How has Menswear changed over the last decade?
Menswear has had quite the decade.
It is predicted that next year it actually will surpass womenswear in terms of sales. In fact, over the last 10 years, the line between menswear and womenswear has become increasingly blurred. Since 2012 with the introduction of LCM, the menswear shows have been steadily garnering the same amount of interest as their female counterparts.
And in 2016, Burberry became the first major brand to meld their fashion week offerings with a mixed catwalk, highlighting the importance of menswear in the fashion calendar. It wasn’t an instance success. As Charlie Porter reported for the FT
“putting men’s and women’s on the same catwalk, and it can easily fall into stereotypical gender norms…A unified catwalk needs to be just that: unified”.
But having the men and women walking together has forced designers into giving menswear the same care and consideration, to create them as one collection, rather than 2 halves of a whole.
Where once Saint Laurent’s menswear show consisted of 25 suits, in 2019 it was a cacophony of colours and patterns and textures, with over 100 looks, including black-lit glowing neon. I can imagine that dropping the house lights for those final looks would have been a dramatic climax, but it also serves to further blend the gender of clothing. In the dark you can’t tell male from female, and quite frankly who cares, it is a theatrical spectacle. and I for one was entertained.
A savvy businessman knows that clothing is expensive to design and produce so the real money comes from branded accessories and perfumes. Last decade, men’s accessories consisted of glasses and trilby hats. But not so now. Now the men’s accessories editors are almost as busy as the women’s, with eyewear, jewellery and bags. So many bags. Dior, a house which is still one of only 15 members of the Chambre Syndicale de la Haute Couture, sent no fewer than 9 men down their Fall ’19 catwalk sporting cross body bags. What would Cristian make of that I wonder.
It has been a decade of pushing boundaries for menswear. Even a designer like Paul Smith who has always been known for producing tailoring with a little more colour and whimsy than most, has taken it further. Rather than colour being hidden alongside neutrals, great blocks of yellow, pink and electric blue hit his ’19 runways. Could it be that the a rejection of the darker side of this decade, the austerity, the dire political landscape and the constant stream of general negativity on social media, has caused this rise in colour? Despite what detractors may say, fashion has always been more than clothes. It is a living breathing display of the social issues plaguing the time. It should be looked at in context.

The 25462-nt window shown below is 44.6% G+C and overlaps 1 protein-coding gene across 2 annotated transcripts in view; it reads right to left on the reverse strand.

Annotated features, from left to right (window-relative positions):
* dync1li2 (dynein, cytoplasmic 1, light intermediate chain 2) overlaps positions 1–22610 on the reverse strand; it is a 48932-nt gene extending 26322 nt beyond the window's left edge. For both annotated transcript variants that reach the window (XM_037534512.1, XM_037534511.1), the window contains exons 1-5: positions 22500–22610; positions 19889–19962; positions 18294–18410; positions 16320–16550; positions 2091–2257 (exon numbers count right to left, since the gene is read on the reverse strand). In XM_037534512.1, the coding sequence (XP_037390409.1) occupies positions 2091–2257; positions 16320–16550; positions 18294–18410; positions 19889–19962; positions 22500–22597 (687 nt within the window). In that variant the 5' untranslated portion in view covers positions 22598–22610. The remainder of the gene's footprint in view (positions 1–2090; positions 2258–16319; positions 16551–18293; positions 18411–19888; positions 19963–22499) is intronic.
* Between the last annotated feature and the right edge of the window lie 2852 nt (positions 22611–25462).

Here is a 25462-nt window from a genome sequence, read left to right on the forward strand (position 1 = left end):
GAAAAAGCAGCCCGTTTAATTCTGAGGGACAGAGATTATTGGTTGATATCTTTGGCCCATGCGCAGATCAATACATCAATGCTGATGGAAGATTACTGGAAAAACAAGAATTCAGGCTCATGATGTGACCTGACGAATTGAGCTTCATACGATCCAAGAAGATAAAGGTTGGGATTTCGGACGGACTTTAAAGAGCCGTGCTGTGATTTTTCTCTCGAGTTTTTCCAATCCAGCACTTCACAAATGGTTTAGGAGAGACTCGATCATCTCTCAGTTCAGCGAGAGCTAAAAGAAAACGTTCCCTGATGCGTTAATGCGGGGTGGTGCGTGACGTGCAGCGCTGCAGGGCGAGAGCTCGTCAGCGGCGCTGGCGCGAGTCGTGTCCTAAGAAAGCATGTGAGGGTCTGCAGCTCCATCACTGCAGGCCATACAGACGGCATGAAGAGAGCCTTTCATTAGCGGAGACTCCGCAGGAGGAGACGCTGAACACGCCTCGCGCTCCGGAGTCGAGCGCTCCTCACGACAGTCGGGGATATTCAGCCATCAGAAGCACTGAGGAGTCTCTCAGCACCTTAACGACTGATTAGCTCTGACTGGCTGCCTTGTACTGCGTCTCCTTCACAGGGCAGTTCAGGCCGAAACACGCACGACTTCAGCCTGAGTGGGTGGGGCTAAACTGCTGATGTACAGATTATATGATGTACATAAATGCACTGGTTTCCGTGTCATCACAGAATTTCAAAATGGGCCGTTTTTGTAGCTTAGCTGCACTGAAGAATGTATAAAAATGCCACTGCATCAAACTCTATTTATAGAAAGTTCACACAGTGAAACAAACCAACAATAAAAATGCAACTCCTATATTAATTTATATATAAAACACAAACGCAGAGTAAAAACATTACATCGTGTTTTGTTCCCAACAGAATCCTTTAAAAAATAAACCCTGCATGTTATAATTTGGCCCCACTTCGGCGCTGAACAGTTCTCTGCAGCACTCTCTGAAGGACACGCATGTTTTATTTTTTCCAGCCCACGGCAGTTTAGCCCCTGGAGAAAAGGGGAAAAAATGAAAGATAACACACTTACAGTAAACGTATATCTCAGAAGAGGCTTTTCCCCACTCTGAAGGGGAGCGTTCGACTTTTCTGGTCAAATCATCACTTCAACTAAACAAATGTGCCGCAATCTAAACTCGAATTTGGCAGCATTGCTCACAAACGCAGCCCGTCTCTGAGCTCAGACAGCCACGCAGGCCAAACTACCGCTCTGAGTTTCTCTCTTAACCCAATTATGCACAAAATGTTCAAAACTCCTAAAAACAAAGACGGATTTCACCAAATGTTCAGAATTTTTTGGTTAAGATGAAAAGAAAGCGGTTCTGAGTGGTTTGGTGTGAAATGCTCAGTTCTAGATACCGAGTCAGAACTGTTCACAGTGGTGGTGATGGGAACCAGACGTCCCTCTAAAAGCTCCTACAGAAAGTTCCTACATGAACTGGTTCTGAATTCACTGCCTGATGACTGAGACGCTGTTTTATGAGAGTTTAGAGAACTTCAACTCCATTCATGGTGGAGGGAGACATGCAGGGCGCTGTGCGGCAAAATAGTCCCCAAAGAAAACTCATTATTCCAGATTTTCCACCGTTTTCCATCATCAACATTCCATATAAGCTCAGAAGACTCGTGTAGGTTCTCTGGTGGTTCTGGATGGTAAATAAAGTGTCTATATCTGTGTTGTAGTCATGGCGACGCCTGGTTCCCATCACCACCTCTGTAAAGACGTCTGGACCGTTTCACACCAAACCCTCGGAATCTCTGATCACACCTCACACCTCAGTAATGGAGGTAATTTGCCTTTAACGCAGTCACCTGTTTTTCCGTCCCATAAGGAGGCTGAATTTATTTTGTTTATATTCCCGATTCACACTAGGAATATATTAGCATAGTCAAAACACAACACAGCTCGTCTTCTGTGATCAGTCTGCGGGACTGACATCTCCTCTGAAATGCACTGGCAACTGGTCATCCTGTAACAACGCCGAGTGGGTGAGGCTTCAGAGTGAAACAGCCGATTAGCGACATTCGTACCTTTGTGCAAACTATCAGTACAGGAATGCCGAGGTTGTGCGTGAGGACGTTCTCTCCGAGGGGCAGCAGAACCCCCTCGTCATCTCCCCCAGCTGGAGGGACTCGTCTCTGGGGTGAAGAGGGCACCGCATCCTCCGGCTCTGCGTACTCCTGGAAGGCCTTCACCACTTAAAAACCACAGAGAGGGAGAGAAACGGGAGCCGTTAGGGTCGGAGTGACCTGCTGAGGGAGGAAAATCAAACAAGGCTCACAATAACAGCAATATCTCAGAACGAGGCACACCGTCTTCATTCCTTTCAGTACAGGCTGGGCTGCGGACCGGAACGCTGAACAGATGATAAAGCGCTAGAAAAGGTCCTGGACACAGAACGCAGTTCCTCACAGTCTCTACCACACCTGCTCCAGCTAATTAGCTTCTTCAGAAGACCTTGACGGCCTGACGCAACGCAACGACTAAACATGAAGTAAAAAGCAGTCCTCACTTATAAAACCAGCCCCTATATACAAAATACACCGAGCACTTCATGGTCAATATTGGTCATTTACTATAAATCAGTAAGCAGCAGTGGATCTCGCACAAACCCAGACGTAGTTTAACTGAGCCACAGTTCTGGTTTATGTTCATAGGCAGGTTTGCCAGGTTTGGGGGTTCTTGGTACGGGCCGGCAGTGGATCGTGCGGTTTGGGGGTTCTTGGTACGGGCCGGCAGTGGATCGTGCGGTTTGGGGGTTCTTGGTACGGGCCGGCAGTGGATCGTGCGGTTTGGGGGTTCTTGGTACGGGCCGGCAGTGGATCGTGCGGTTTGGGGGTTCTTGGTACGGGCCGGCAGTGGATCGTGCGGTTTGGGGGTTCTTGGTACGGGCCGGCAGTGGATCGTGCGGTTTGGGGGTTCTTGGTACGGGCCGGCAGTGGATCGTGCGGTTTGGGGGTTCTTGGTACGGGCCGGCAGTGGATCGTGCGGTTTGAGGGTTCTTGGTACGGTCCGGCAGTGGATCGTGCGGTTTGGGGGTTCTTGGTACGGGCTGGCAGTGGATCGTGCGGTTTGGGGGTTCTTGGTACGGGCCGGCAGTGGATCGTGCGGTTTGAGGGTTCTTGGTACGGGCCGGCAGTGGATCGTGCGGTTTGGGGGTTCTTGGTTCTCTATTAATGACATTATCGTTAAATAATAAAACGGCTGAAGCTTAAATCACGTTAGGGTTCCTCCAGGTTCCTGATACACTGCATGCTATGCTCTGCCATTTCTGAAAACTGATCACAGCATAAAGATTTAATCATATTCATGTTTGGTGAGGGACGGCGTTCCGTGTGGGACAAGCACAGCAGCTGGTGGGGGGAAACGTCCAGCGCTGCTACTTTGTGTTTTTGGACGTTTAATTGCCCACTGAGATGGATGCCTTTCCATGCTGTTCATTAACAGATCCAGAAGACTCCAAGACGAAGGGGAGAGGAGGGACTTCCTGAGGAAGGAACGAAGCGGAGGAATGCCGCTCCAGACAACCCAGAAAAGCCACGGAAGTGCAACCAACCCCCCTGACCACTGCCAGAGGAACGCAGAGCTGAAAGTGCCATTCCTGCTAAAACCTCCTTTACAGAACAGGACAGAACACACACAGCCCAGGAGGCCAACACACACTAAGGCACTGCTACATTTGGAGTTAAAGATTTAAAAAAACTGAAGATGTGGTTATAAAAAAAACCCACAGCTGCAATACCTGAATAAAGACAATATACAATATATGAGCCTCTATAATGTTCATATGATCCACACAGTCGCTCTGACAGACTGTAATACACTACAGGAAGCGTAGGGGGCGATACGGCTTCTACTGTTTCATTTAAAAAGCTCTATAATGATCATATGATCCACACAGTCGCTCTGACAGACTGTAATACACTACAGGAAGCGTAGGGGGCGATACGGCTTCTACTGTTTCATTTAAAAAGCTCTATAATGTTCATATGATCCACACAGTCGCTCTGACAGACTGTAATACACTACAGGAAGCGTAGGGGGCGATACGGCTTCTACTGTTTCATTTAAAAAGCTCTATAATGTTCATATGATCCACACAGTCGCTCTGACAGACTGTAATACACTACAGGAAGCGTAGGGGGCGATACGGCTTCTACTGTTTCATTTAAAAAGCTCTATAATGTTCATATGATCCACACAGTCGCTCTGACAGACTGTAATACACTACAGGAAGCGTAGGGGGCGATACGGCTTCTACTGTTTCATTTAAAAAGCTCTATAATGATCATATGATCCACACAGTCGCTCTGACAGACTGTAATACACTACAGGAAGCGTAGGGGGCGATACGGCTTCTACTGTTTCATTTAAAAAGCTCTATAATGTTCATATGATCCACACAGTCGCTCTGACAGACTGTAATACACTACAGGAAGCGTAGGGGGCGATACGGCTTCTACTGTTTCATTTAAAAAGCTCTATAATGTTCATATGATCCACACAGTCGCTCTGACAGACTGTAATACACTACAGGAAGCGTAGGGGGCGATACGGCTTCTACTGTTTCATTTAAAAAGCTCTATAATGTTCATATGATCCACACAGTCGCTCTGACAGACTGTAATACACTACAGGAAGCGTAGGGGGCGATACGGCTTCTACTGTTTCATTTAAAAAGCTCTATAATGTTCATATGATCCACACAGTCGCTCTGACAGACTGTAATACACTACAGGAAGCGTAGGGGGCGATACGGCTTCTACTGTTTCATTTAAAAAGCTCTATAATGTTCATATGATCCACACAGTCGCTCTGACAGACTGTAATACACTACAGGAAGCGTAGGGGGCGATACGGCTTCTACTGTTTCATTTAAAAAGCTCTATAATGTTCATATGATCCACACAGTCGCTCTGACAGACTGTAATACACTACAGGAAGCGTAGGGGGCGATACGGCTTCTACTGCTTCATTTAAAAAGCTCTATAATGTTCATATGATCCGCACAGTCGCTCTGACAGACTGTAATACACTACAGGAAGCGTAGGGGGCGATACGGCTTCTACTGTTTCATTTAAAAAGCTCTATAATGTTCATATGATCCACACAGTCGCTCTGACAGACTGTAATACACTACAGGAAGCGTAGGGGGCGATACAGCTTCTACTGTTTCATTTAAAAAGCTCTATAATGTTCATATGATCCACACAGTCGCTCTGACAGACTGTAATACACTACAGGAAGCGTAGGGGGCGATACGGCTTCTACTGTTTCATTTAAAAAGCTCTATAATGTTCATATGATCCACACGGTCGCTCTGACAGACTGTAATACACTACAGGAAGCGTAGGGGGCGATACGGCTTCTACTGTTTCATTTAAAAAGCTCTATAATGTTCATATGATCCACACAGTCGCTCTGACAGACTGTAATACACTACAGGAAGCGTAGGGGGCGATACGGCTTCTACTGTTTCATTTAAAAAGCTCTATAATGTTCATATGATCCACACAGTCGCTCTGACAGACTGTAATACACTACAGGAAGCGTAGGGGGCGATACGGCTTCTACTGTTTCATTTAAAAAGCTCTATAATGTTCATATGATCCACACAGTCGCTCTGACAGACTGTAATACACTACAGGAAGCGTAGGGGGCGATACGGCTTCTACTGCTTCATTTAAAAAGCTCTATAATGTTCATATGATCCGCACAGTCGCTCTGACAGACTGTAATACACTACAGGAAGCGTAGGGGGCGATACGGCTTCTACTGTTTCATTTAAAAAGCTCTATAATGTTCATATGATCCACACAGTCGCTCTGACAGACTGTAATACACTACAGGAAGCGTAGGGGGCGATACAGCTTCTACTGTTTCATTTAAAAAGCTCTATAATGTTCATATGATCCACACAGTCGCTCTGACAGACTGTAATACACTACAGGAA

For example, take the tailoring house Ermenegildo Zegna. It has always produced beautiful suits with a little something unusual about them - workwear for people who don’t want to be a faceless drone in a navy worsted. But now workwear doesn’t just mean suiting. Technology has allowed the working environment to adapt and become more flexible. Informal offices encourage a more informal uniform. And that is reflected in Zegna’s ’19 show. Where once there were shirts, there’re now jumpers. Blazers have given way to bomber jackets. Greatcoats to anoraks. This was the decade in which even tailoring stalwarts did away with the traditional rules of menswear.
And that leads me onto arguably the men’s brand of the decade. Gucci. Oh how far it has come. The 2010 show is everything I had come to expect from the Italian brands of old. White skinny jeans, tan leather jackets and loafers with no socks. But then in 2015, Alessandro Michele was appointed Creative Director and there was an explosion. The maximalist trend which had been quietly growing in interiors was brought to the catwalk in a sea of pussybows, clashing prints and 70’s colour palettes; the tight trousers of Mick Jagger, billowing silk shirts of Adam Ant mixed in with the pastel tailoring of David Bowie - there are no gold stars for guessing Michele’s inspiration. And never have the gender-bending days of yore felt more relevant than now, as gender identity is being questioned and redefined. It seems only natural that the next decade will see a greater development of androgynous dressing. And I for one cannot wait.